During the first step of the analysis, the ChIP-Seq Analysis tool analyzes the input to
check if the input data satisfy the assumptions made by the algorithm
and to compute several quality measures.
The cross-correlation between reads mapping in the forward and in the reverse
strand is often used to investigate the quality of ChIP-seq experiments
[Landt et al., 2012,Marinov et al., 2014]. The quality is determined with respect to the two main peaks of the cross-correlation plot (figure 30.2),
the peak at the read length (often called a phantom peak [Landt et al., 2012]) and the one at the fragment length.
The peak at the fragment length is typically higher than the peak at the read
length and the background (figure 30.2) for successful ChIP-seq experiments.
Quality Control of ChIP-seq data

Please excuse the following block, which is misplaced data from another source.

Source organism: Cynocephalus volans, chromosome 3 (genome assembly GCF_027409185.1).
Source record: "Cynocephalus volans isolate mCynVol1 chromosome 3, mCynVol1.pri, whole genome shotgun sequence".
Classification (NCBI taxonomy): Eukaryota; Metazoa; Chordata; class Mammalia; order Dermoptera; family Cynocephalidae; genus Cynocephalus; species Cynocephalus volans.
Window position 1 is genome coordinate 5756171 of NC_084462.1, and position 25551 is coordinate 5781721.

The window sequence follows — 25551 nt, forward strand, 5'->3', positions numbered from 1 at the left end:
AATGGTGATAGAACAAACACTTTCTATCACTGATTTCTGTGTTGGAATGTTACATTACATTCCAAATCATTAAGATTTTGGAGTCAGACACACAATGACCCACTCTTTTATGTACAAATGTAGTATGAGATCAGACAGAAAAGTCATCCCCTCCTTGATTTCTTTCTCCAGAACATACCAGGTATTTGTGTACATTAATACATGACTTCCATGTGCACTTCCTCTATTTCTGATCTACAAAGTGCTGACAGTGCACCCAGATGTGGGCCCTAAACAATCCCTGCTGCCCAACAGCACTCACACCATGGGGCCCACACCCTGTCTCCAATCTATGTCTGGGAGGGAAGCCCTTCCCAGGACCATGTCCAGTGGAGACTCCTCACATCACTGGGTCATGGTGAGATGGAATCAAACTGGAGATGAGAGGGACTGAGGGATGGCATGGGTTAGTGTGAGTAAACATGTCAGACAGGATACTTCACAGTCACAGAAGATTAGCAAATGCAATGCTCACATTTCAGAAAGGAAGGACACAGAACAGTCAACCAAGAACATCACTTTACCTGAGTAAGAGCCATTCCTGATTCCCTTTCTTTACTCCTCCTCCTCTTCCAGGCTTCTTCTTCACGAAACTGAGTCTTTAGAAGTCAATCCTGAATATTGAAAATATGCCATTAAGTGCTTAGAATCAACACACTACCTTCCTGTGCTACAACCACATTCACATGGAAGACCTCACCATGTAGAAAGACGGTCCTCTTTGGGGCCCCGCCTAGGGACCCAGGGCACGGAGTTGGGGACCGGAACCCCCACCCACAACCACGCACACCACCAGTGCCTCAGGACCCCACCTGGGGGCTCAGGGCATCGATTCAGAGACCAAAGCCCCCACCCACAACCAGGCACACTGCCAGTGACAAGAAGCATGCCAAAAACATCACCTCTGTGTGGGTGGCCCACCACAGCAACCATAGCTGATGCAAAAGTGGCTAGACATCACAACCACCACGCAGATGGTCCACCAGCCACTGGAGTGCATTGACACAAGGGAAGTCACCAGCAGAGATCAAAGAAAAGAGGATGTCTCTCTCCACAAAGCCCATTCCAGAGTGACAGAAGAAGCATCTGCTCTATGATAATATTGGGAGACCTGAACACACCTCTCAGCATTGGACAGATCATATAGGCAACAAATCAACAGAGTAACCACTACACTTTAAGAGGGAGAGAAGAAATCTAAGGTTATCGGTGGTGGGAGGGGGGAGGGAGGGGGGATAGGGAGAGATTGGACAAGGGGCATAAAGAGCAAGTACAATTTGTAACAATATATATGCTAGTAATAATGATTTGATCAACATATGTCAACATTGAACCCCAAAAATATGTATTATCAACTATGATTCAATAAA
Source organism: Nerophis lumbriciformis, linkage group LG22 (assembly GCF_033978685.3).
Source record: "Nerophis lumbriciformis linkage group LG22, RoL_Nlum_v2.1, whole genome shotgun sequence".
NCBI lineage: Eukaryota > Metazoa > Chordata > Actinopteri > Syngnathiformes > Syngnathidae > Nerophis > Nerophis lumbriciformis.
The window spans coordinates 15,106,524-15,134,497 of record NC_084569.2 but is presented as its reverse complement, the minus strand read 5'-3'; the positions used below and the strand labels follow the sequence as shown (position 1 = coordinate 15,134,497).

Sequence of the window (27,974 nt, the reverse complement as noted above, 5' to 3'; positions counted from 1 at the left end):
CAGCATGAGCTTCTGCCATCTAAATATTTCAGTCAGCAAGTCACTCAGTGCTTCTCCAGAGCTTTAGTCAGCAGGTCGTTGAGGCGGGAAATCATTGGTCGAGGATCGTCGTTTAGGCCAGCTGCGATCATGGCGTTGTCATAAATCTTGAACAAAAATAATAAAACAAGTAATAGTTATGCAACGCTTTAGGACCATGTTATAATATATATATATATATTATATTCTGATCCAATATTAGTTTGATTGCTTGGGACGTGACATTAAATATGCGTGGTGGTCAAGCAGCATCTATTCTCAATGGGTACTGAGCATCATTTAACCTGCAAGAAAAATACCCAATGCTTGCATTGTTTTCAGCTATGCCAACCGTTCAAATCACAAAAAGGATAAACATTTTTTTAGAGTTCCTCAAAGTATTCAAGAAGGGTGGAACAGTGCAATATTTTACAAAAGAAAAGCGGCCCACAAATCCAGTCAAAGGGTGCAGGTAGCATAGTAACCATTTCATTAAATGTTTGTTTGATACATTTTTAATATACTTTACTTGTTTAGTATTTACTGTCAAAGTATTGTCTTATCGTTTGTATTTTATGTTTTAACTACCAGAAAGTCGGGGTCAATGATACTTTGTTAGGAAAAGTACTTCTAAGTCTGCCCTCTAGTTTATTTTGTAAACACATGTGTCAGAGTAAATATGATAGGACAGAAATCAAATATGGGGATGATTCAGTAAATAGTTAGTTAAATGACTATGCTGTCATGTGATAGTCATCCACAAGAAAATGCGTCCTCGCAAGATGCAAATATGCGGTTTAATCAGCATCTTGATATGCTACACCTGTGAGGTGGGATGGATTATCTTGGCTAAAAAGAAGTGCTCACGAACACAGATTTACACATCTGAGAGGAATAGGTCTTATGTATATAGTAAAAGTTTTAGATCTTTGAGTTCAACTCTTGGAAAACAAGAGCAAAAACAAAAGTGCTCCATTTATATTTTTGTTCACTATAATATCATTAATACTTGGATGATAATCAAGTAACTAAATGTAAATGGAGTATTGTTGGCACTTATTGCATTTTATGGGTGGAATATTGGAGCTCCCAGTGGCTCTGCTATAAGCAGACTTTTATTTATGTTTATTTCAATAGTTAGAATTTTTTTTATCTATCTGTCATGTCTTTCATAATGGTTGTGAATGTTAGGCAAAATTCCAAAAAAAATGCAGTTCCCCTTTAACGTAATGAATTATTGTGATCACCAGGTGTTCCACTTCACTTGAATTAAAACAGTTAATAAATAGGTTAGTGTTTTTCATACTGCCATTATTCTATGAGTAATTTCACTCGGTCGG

Figure 30.2: Difference in cross-correlation profiles in ChIP experiments of good and low quality.
For each input file of the analysis, the ChIP-Seq Analysis tool calculates and reports several quality measures. Those quality measures have been investigated by the modENCODE consortium and are described in more detail in [Landt et al., 2012]. The quality measures are:
- Number of mapped reads
- For mammalian cells (e.g. human and mouse), this value should be at least 10 million reads. For smaller organisms such as worm and fly, this value should be at least 2 million reads.
- Normalized strand coefficient
- The normalized strand coefficient describes the ratio between the fragment-length peak and the background cross-correlation values. This value should be greater than 1.05 for ChIP-seq experiments.
- Relative strand correlation
- The relative strand correlation describes the ratio between the fragment-length peak and the read-length peak in the cross-correlation plot. This value should be high (at least 0.8) for transcription factor binding sites, which have a concentrated signal. However, this value can be low even for successful ChIP-seq experiments on histone modifications [Landt et al., 2012].